These are obviously the most reliable method. Reptile incubators are now being manufactured at reasonable prices, which allow full temperature control to within 0.5*c and precise humidity control through self contained water pockets.
Alternatively, bird egg incubators can be used, providing they don't rotate the egg. If you are thinking of adapting a bird-egg incubator, I would buy one that doesn't have "forced air" ventilation through means of a fan, as these tend to "dry out" tortoise eggs. Instead try to obtain a "still air" incubator ,which are more suitable for reptiles.
Which ever model of incubator you buy or build, the procedure of incubation remains the same: Gently place the eggs in the medium (vermiculite is often used and is readily available from most garden centres), not burrying the eggs more than half way. Adjust the temperature accordingly, and get it to remain as constant as possible. With the use of water bowls or pockets, adjust the humidity to between 50 and 90%. Finally, don't be tempted to touch or disturb the eggs until they have hatched or you know they are definately infertile ! It is hard to tell if an egg is going to be fertile or not, without egg-candling or egg-weighing, but due to the risks involved with these practices I wouldn't recommend them. I would simply suggest being patient and only disgard the eggs once they have become visibly obvious that they're infertile i.e. started to smell, imploded or exploded !
The time scale involved between placing your eggs in the incubator and seeing them hatch varies between differing species and the temperature they were incubated at. As a general rule of thumb anything between 50 and 150 days is applicable. The higher the temperaure the quicker they tend to hatch, but don't be tempted to incubate eggs at a high temperature simply to see them hatch sooner, as this will often lead to hatchling deformation or death.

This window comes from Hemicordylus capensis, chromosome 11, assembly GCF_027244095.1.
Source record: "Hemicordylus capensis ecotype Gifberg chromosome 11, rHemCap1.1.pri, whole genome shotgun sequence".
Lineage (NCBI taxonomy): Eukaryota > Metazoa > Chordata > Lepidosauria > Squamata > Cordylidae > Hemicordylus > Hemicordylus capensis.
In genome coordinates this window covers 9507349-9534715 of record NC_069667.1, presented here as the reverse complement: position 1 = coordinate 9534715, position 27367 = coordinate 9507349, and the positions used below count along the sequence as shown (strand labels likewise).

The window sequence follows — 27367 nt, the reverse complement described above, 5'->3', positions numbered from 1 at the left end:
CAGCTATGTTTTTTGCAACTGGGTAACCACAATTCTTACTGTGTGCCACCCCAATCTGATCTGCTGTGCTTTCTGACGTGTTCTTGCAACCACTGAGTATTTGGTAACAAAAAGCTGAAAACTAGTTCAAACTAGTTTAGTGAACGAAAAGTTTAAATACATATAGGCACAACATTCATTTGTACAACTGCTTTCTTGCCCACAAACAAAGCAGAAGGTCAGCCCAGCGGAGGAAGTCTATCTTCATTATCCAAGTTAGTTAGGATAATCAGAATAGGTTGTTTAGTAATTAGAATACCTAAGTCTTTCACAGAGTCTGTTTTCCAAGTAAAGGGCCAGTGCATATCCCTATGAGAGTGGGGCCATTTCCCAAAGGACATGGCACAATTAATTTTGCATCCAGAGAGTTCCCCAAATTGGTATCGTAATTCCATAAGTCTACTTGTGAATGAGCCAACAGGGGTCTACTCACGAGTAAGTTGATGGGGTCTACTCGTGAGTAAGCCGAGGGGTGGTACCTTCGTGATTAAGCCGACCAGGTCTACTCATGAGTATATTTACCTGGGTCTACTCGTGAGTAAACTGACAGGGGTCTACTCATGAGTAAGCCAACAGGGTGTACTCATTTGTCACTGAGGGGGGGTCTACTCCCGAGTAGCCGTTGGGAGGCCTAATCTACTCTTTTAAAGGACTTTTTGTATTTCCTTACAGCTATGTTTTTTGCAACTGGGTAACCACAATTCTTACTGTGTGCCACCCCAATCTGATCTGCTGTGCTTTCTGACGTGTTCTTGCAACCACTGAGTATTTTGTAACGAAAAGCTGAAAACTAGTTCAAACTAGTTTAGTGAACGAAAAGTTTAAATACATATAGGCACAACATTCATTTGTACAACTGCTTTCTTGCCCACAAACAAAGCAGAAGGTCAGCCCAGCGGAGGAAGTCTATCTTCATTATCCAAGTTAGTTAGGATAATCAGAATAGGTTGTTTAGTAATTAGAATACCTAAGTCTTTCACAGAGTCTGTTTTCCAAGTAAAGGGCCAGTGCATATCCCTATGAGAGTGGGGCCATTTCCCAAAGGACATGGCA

Baby tortoises, when in the egg, are literally folded in half across their plastron and are virtually round in appearance. When they have absorbed most, or all, of their life-supporting yolk-sack they start to straighten out. At this stage their tiny carapaces are pressed right up to the egg shell, which leaves an imprintment of the egg-shell texture on their carapaces. ( This can be seen clearly while they are hatchlings, until it eventually grows out.) Eventually they straighten out to such a degree that they puncture a small hole in the egg-shells with a bony protrusion which has developed on the end of their snouts, called an egg-tooth. The holes that the egg-tooth create help to weaken and dry out the shells allowing them to break open as the tiny tortoises emerge. The egg- tooth is only present for this job and will be worn away as the hatchlings grow.
Do not be tempted to interfere with the hatching process, unless it is plainly obvious that a tortoise is in serious trouble. Some tortoises escape from the egg within minutes of puncturing it, others can take a couple of days. Also tortoises from the same clutch don't necessarily hatch together either, I have know an example of three weeks between the first and the last hatchling to emerge safely !
Once they are free from the egg, it is a good idea to give them a luke-warm, very shallow bath, to wash off the sticky membrane surrounding them and to enable them to take their first drink